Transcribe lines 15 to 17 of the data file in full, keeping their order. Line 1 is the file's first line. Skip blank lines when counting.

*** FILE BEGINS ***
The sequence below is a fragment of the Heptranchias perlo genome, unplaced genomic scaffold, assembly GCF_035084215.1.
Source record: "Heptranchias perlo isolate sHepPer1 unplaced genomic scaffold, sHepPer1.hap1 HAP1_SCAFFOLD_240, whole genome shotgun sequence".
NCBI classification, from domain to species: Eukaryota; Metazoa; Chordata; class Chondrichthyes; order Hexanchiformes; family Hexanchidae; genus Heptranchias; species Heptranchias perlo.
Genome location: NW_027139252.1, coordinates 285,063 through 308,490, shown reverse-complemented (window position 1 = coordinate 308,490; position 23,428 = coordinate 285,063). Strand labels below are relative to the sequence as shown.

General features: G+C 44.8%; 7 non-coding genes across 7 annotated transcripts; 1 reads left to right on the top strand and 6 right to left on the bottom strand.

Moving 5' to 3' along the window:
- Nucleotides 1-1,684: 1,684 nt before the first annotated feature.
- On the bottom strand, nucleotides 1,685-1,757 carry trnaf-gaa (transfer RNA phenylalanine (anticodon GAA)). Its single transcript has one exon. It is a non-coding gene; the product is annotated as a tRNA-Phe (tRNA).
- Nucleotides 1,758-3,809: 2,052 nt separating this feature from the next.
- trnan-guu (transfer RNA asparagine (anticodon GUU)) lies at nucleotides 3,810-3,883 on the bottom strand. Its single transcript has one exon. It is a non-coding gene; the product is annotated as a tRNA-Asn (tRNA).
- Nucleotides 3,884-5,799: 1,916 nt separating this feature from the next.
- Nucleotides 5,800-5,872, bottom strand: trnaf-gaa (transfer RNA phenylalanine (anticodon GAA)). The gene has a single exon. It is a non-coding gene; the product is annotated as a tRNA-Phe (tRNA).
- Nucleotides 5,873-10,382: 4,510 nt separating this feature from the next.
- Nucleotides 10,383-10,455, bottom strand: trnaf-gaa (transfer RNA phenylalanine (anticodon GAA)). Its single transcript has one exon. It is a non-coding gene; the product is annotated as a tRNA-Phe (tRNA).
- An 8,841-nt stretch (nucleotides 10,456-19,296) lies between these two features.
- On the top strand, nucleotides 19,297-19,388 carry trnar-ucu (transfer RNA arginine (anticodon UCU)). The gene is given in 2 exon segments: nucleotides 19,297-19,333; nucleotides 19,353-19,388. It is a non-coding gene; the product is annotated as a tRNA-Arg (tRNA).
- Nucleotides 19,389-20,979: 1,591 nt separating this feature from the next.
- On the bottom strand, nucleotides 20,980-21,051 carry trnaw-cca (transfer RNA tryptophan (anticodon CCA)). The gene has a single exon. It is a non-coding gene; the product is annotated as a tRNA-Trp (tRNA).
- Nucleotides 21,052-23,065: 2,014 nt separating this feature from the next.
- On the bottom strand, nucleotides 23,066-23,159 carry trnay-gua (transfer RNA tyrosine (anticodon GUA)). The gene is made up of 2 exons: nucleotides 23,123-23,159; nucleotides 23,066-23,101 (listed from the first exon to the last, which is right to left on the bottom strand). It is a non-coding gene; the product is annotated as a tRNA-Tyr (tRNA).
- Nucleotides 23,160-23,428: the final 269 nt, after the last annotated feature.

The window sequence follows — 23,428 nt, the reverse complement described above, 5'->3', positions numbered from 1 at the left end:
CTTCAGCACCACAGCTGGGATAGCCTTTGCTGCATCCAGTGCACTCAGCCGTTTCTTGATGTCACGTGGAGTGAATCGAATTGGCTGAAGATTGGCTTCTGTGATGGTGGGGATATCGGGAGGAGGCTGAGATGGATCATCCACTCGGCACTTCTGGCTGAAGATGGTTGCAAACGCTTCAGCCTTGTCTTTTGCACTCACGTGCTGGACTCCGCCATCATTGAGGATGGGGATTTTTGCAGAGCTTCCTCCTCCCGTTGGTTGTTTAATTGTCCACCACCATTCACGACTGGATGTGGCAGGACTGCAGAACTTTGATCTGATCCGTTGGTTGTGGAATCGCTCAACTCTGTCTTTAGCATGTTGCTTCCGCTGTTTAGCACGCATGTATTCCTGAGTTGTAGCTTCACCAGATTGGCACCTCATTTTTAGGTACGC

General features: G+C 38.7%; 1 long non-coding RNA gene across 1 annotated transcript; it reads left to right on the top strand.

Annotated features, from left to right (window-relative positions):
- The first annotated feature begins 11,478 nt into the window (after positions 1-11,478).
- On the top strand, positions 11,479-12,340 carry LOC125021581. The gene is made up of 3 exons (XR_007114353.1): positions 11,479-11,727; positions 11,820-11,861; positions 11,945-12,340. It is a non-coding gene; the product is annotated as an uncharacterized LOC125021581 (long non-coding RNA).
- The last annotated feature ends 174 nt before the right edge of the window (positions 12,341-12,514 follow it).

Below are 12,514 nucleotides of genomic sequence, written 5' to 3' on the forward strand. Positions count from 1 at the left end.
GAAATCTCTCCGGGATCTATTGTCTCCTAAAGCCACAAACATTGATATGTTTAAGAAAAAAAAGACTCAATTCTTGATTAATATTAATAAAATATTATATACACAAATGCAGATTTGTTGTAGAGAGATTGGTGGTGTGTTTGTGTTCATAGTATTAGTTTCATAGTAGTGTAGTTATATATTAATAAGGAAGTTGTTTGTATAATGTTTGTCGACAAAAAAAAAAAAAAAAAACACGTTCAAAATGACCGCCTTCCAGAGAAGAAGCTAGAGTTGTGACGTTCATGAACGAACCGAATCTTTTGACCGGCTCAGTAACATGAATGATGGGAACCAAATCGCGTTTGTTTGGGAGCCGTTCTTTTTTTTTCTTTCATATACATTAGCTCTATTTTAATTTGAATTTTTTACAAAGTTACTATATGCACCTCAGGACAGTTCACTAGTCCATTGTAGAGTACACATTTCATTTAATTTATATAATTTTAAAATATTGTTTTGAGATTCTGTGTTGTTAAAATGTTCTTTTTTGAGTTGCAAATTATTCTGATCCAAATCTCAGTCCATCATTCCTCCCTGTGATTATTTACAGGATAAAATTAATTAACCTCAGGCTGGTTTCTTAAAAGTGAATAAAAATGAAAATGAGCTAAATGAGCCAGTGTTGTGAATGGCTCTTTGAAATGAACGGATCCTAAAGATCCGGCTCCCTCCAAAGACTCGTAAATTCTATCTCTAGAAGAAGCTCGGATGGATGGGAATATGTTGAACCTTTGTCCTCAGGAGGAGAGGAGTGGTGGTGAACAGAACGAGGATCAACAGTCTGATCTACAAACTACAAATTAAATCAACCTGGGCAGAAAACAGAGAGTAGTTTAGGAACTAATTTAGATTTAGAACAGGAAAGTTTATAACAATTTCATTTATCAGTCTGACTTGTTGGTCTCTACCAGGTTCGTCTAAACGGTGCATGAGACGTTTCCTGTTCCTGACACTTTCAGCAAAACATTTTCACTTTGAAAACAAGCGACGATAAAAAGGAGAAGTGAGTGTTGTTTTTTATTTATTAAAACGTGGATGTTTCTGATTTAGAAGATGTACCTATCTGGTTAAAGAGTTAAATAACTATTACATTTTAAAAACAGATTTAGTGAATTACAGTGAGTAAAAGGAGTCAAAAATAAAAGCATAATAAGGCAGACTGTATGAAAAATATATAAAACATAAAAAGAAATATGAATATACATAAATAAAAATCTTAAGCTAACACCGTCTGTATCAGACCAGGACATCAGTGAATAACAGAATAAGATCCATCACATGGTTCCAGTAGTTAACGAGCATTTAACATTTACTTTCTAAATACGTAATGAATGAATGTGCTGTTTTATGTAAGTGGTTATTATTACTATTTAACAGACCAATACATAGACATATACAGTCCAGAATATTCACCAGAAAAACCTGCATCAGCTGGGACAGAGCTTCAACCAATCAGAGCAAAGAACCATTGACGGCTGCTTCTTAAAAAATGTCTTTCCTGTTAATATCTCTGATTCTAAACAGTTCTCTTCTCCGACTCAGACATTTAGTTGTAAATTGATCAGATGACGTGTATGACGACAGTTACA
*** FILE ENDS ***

- An 8,841-nt stretch (nucleotides 10,456-19,296) lies between these two features.
- On the top strand, nucleotides 19,297-19,388 carry trnar-ucu (transfer RNA arginine (anticodon UCU)). The gene is given in 2 exon segments: nucleotides 19,297-19,333; nucleotides 19,353-19,388. It is a non-coding gene; the product is annotated as a tRNA-Arg (tRNA).
- Nucleotides 19,389-20,979: 1,591 nt separating this feature from the next.